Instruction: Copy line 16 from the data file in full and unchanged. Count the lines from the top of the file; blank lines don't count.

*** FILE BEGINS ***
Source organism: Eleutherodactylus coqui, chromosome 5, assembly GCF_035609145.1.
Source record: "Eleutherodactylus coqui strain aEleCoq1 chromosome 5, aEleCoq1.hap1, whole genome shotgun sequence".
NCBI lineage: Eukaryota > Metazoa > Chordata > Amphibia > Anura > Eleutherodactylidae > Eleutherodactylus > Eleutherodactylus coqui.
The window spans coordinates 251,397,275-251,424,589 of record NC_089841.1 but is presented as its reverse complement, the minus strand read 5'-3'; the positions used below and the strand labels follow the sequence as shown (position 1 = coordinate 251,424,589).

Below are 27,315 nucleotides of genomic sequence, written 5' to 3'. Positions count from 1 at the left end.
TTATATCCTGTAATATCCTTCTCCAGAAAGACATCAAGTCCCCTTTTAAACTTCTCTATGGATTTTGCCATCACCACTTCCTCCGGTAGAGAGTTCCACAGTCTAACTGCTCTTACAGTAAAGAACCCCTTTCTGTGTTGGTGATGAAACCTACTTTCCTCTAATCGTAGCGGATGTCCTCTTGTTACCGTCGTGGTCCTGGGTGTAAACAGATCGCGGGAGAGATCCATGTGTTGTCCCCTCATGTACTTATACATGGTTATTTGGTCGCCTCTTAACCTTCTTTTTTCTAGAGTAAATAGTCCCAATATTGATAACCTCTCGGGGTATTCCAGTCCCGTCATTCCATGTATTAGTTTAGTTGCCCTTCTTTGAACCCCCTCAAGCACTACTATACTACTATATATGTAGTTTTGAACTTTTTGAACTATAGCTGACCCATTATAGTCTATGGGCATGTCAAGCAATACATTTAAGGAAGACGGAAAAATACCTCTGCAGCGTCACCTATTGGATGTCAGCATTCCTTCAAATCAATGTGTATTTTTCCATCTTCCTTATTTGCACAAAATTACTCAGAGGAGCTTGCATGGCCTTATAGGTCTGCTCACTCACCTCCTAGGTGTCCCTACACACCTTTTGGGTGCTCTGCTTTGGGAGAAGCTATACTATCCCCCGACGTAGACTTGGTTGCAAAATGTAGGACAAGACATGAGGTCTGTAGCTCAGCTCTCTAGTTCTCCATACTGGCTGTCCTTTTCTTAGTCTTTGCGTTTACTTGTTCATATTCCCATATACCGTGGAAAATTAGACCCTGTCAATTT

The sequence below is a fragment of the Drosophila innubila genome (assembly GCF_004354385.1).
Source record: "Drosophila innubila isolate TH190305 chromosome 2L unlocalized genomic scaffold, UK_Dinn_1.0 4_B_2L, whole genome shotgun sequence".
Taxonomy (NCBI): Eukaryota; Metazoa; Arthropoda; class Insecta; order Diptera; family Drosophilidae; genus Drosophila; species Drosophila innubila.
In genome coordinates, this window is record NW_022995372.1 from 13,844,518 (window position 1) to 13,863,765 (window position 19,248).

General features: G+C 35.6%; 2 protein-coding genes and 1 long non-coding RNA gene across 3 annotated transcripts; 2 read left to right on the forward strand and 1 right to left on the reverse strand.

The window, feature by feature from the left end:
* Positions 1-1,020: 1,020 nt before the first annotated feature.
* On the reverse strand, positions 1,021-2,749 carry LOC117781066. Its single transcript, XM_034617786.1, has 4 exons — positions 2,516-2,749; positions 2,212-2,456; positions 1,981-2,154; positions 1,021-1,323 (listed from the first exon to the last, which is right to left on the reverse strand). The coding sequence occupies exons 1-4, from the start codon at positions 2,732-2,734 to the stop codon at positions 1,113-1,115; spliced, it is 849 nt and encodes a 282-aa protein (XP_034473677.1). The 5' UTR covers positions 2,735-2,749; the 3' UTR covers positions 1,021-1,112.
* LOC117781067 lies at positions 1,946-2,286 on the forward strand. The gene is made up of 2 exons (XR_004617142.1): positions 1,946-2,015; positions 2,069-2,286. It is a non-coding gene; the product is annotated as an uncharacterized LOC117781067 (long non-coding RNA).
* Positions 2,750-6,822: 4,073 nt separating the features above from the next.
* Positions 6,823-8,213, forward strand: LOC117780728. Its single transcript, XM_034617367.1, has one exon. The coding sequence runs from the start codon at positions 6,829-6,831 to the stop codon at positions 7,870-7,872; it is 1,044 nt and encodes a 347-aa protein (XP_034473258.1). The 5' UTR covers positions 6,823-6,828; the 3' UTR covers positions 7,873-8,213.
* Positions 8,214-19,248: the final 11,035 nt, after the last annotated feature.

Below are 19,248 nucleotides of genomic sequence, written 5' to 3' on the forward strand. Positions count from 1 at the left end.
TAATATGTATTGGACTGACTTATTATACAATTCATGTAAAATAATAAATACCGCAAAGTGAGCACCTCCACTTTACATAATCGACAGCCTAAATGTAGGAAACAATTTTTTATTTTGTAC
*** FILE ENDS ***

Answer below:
* Positions 2,750-6,822: 4,073 nt separating the features above from the next.